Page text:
The Accessibility pane is where you can view the accessibility tree, ARIA attributes, and computed accessibility properties of DOM nodes.

To open the Accessibility pane:

  1. Click the Elements tab.
  2. In the DOM Tree, select the element which you want to inspect.
  3. Click the Accessibility tab. This tab may be hidden behind the More Tabs More Tabs button.
Inspecting the h1 element of the DevTools homepage in the Accessibility pane.
Figure 6. Inspecting the h1 element of the DevTools homepage in the Accessibility pane

View an element's position in the accessibility tree

The accessibility tree is a subset of the DOM tree. It only contains elements from the DOM tree that are relevant and useful for displaying the page's contents in a screen reader.

Inspect an element's position in the accessibility tree from the Accessibility pane.

The Accessibility Tree section
Figure 7. The Accessibility Tree section

View an element's ARIA attributes

ARIA attributes ensure that screen readers have all of the information that they need in order to properly represent a page's contents.

View an element's ARIA attributes in the Accessibility pane.

The ARIA Attributes section
Figure 8. The ARIA Attributes section

View an element's computed accessibility properties

Some accessibility properties are dynamically calculated by the browser. These properties can be viewed in the Computed Properties section of the Accessibility pane.

View an element's computed accessibility properties in the Accessibility pane.

The Computed (Accessibility) Properties section.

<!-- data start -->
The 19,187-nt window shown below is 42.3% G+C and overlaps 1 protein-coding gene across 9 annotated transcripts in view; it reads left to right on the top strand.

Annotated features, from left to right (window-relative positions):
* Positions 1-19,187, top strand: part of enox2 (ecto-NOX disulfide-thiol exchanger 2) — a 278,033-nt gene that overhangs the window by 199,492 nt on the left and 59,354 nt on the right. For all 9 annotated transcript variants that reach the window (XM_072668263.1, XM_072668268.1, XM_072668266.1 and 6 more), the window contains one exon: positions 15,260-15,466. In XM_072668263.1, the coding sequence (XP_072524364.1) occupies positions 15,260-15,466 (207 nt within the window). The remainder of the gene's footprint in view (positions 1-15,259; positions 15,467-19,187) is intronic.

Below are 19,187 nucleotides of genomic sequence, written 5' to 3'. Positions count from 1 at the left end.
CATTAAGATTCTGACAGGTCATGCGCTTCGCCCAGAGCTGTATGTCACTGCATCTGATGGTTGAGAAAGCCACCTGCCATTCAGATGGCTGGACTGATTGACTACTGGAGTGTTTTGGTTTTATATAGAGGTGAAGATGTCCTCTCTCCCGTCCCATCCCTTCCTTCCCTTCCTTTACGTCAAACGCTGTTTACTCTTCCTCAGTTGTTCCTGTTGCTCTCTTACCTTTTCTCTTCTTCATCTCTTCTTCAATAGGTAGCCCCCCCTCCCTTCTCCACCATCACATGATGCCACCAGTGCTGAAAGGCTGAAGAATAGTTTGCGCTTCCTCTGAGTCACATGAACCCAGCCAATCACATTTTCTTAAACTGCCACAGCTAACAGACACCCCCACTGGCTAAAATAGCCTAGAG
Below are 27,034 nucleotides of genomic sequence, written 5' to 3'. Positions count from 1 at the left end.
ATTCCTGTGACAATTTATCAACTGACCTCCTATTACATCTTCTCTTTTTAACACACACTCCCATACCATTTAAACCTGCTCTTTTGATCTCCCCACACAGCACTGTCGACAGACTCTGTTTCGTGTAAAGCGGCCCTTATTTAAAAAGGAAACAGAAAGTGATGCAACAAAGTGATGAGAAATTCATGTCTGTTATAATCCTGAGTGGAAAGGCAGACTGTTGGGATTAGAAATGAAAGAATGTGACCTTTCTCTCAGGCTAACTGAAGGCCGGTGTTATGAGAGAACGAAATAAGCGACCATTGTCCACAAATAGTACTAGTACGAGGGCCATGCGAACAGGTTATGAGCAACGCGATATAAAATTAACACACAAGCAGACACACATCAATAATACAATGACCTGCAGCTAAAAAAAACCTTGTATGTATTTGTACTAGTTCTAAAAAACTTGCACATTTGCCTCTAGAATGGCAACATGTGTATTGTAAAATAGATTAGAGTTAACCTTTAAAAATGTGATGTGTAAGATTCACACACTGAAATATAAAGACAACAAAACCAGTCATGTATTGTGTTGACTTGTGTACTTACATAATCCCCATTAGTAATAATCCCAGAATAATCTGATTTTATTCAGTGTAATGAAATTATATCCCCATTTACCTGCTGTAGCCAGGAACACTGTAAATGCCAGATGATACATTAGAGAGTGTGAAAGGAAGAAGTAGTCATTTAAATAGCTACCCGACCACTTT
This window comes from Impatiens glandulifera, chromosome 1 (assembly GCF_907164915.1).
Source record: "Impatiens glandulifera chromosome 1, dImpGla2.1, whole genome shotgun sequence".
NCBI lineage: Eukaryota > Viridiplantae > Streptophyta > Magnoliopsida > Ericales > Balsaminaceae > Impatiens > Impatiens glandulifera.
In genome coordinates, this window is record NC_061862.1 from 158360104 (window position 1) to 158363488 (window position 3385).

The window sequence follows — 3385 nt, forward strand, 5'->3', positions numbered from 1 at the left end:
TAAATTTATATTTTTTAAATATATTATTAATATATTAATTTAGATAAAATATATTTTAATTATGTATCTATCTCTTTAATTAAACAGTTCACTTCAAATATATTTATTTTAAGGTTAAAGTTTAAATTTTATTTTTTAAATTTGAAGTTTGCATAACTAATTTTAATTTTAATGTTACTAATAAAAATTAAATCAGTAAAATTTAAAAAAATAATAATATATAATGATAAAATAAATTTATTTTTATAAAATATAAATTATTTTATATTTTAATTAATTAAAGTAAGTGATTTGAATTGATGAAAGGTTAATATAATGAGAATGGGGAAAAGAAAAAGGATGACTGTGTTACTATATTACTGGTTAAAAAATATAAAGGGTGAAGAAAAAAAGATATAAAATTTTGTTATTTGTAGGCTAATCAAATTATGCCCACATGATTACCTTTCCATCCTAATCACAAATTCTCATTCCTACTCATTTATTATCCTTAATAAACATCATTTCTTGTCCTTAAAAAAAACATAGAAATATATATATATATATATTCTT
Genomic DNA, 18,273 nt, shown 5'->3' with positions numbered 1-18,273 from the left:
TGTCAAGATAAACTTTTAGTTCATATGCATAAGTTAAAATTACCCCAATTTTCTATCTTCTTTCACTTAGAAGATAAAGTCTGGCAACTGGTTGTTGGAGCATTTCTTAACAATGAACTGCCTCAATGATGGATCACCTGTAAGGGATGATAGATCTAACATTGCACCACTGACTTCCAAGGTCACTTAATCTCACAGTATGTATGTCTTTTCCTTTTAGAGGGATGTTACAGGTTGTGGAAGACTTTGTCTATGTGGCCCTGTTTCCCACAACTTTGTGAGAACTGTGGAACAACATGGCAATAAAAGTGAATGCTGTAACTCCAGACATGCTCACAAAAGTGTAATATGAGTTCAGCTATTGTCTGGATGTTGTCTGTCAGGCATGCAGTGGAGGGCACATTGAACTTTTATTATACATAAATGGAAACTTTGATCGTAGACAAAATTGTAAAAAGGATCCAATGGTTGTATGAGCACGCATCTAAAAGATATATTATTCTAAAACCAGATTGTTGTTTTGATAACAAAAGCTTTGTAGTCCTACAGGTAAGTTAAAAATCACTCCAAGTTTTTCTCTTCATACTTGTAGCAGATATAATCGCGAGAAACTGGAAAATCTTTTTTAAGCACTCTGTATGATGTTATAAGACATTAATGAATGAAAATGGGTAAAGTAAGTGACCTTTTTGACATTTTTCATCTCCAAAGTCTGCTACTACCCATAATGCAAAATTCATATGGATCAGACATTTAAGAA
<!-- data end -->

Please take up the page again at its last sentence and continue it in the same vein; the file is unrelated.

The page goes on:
Figure 9. The Computed (Accessibility) Properties section

View the contrast ratio of a text element in the Color Picker

Some people with low vision don't see areas as very bright or very dark. Everything tends to appear at about the same brightness, which makes it hard to distinguish outlines and edges. Contrast ratio measures the difference in brightness between the foreground and background of text. If your text has a low contrast ratio, then these low vision users may literally experience your site as a blank screen.

The Color Picker can help you make sure that your text meets recommended contrast ratio levels:

  1. Click the Elements tab.
  2. In the DOM Tree, select the text element that you want to inspect.

    Inspecting a paragraph in the DOM Tree.
    Figure 10. Inspecting a paragraph in the DOM Tree

  3. In the Styles pane, click the color square next to the element's color value.

    The color property of the element.
    Figure 11. The color property of the element

  4. Check the Contrast Ratio section of the Color Picker. One checkmark means that the element meets the minimum recommendation. Two checkmarks means that it meets the enhanced recommendation.

    The Contrast Ratio section of the Color Picker shows 2 checkmarks and a
             value of 16.10.
    Figure 12. The Contrast Ratio section of the Color Picker shows 2 checkmarks and a value of 16.10

  5. Click the Contrast Ratio section to see more information. A line appears in the visual picker at the top of the Color Picker. If the current color meets recommendations, then anything on the same side of the line also meets recommendations. If the current color does not meet recommendations, then anything on the same side also does not meet recommendations.

    The Contrast Ratio Line in the visual picker.
    Figure 13. The Contrast Ratio Line in the visual picker

Feedback

Was this page helpful?